The saddle I have works well with bike shorts. I’ve looked at the Fizik and it’s nice saddle. I found a Specialized for the Mega-Pro that works great.

  • Anonymous says:

    The idea that synthetics do not always breath better that natural. Their strenghth is in the weave of the material. So the WICKING products are a combination of tighter and loose weaves so the moisture can go wick. However, if you wera wool as I do 90% of the winter time on the bike you will feel must warmer even when wet.
    Wool insulates the body, sythtics do notthing to insulate. Once they are wet, you are cold.

    Regarding cotton, that would be the WORST choice for anyone on a bike. It neither insulates or wicks.

  • Anonymous says:

    I have been commuting the bay area for 25 years. Used to do 15 miles one way, now it is 9. I used to take 3 ahowers a day as I ride 18 miles at lunch also. If you skip the jacket and start out cold for the first mile you will stay much drier. If you are consistent with riding you will find you don’t need to shower because you won’t stink. If I don’t ride for a few day then there is a slight smell.

    Ditch the half fender and get a set of real fenders and add a flap in the front that goes within 1/8 inch of the ground. People will think your crazy but you will be able to ride without getting your shoes soaking wet. Also, chain maintenance is greatly reduced. I agree with the others that recommend not riding in the rain unless you get stuck which can be often. I gave that up 10 years ago after moving to a more scholasticly upscale neighborhood (PHD’s generally aren’t very good drivers, I’ve lived with 3.) Also the increase in cell phone use and texting scare the bageebees out of me that is go three miles out of my way so I minimize my automobile interaction.

    Great article and keep riding it only gets better. I really look forward to my commute becuase the trip always has differnet views and smells depending on the season and weather.

  • Anonymous says:

    very interesting story.

    I would think that everyone in the valley would look at doing more of this with the whole green movement, but your story says it take a lot of dedication to do so. There is almost no savings in money when gas prices are where they are today and the opportunity cost of the extra time to get there and back almost make it more of a hassle than it is worth. (i’d rather get home earlier to play with my kids than taking my laptop on scenic trips around the bay area.)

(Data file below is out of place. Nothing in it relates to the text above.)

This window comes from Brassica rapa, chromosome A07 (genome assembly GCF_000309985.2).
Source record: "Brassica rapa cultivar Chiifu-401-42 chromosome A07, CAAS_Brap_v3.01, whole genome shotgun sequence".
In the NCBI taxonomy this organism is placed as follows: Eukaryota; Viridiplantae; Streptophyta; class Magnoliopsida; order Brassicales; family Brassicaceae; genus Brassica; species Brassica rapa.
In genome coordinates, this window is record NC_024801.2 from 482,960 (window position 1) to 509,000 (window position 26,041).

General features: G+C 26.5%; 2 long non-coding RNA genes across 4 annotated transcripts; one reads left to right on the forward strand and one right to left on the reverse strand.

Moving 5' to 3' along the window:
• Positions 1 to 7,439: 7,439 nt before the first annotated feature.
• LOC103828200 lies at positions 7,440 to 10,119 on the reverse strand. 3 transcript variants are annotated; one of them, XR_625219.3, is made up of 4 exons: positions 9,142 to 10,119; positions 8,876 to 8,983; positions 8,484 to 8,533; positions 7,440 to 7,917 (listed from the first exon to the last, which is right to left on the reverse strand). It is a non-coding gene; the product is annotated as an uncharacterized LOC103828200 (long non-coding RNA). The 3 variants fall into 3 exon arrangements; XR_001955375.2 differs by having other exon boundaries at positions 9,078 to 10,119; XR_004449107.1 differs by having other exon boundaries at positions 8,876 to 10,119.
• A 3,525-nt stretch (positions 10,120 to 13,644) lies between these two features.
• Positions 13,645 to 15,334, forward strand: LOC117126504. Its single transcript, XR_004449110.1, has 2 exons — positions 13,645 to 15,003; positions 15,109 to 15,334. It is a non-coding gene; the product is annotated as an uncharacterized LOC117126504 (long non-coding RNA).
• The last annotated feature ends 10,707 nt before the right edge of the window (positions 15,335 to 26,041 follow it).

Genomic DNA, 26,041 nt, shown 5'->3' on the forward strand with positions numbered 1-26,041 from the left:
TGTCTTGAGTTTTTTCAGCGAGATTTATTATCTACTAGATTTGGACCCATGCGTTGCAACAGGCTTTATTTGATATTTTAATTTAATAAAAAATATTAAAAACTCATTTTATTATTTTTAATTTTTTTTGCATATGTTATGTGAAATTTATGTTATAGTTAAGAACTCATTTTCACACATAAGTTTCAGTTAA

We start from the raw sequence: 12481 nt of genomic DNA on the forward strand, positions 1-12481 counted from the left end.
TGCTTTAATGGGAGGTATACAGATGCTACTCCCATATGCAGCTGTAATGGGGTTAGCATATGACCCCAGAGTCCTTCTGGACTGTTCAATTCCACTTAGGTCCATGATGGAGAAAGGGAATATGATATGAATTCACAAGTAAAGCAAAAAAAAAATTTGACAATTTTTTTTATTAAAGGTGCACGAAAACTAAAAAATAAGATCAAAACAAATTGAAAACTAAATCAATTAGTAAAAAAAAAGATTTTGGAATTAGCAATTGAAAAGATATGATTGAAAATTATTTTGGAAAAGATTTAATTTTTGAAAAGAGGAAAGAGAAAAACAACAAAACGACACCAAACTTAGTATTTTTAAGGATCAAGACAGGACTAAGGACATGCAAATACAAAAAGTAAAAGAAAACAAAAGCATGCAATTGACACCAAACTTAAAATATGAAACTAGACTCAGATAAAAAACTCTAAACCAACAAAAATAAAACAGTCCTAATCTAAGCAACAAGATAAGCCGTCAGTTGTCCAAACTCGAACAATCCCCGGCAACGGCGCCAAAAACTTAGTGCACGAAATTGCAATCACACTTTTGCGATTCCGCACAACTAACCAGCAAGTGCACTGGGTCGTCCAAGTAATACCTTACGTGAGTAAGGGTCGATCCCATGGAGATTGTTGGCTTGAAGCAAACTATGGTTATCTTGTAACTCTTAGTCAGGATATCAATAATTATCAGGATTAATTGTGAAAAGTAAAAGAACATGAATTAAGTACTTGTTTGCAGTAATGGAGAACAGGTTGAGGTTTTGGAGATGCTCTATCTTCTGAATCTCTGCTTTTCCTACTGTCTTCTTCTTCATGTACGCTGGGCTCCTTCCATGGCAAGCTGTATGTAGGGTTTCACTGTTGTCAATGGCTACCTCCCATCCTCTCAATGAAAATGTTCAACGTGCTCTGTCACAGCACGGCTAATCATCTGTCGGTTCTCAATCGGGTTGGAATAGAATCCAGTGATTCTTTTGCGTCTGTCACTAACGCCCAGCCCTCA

As an every day kind of thing, I don’t think I would do it. As a, let’s get out there, have some fun, save the planet and do it once a week it would be a great idea.

    thanks for documenting your experiences.

  • Anonymous says:

    To reduce daily weight, I leave a u-lock secured to the rack at my usual destination so that I don’t have to lug it back and forth. I carry a lighter cable lock for the occasional side trip when anticipated.

  • Anonymous says:

    riding to work would be awesome, i’m only about 6 miles away.the bad thing is showering once you get there because i don’t want to smell all day. there is no train so the article didn’t mean much.

  • Anonymous says:

    Twain, Thanks for sharing your experience being a ‘bike commuter’. I must say, that prior to reading the article I had thought it would give a ‘first time biker’ perspective to bicycle commuting. But you seem to know significantly more about bike mechanics and materials than a ‘first time’ bicycle commuter would know. I have been commuting 10-25 miles a day by bicycle for over 20 years and I would like to share few of my own safety rules and general equipment info, if I may.
    GETTING THE “RIGHT BIKE: Over the 20 years I have been a bike commuter I found that bike commuting is hard on a bike so a pretty, new, thousand-plus dollar bike is going to get ‘dinged’ up or stolen if you do not keep a constant vigil over it. Start off by calling your local bike stores to see if they sell used bikes and get a decent used bike. You could also use CraigsList but sometimes those bike have just been stolen. DO NOT buy a used bike from a ‘bike rental’ store because these bikes are on-their-last-leg. I know this from experience.